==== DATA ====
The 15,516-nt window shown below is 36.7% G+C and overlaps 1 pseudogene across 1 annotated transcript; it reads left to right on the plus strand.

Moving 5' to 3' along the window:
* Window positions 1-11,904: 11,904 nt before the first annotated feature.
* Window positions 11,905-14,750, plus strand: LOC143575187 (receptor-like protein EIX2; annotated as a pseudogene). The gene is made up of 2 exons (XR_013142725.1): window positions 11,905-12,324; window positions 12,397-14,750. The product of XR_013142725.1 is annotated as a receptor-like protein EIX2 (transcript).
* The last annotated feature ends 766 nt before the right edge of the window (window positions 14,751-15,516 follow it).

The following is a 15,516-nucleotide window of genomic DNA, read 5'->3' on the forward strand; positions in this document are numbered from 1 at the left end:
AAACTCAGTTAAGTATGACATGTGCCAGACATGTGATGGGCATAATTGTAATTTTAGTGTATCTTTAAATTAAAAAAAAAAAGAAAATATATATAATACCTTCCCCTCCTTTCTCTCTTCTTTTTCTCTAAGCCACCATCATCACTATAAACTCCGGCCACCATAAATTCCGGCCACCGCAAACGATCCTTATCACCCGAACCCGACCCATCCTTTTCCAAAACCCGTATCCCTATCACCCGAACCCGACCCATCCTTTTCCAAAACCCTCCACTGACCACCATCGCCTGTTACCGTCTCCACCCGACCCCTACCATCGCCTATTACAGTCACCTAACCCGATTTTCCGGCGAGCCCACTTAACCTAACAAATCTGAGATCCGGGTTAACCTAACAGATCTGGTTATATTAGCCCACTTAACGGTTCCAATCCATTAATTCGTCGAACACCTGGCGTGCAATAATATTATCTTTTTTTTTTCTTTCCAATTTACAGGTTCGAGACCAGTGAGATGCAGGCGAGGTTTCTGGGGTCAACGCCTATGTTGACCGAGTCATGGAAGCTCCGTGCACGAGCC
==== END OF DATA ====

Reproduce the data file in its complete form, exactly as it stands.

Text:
The 15,516-nt window shown below is 36.7% G+C and overlaps 1 pseudogene across 1 annotated transcript; it reads left to right on the plus strand.

Moving 5' to 3' along the window:
* Window positions 1-11,904: 11,904 nt before the first annotated feature.
* Window positions 11,905-14,750, plus strand: LOC143575187 (receptor-like protein EIX2; annotated as a pseudogene). The gene is made up of 2 exons (XR_013142725.1): window positions 11,905-12,324; window positions 12,397-14,750. The product of XR_013142725.1 is annotated as a receptor-like protein EIX2 (transcript).
* The last annotated feature ends 766 nt before the right edge of the window (window positions 14,751-15,516 follow it).

The following is a 15,516-nucleotide window of genomic DNA, read 5'->3' on the forward strand; positions in this document are numbered from 1 at the left end:
AAACTCAGTTAAGTATGACATGTGCCAGACATGTGATGGGCATAATTGTAATTTTAGTGTATCTTTAAATTAAAAAAAAAAAGAAAATATATATAATACCTTCCCCTCCTTTCTCTCTTCTTTTTCTCTAAGCCACCATCATCACTATAAACTCCGGCCACCATAAATTCCGGCCACCGCAAACGATCCTTATCACCCGAACCCGACCCATCCTTTTCCAAAACCCGTATCCCTATCACCCGAACCCGACCCATCCTTTTCCAAAACCCTCCACTGACCACCATCGCCTGTTACCGTCTCCACCCGACCCCTACCATCGCCTATTACAGTCACCTAACCCGATTTTCCGGCGAGCCCACTTAACCTAACAAATCTGAGATCCGGGTTAACCTAACAGATCTGGTTATATTAGCCCACTTAACGGTTCCAATCCATTAATTCGTCGAACACCTGGCGTGCAATAATATTATCTTTTTTTTTTCTTTCCAATTTACAGGTTCGAGACCAGTGAGATGCAGGCGAGGTTTCTGGGGTCAACGCCTATGTTGACCGAGTCATGGAAGCTCCGTGCACGAGCC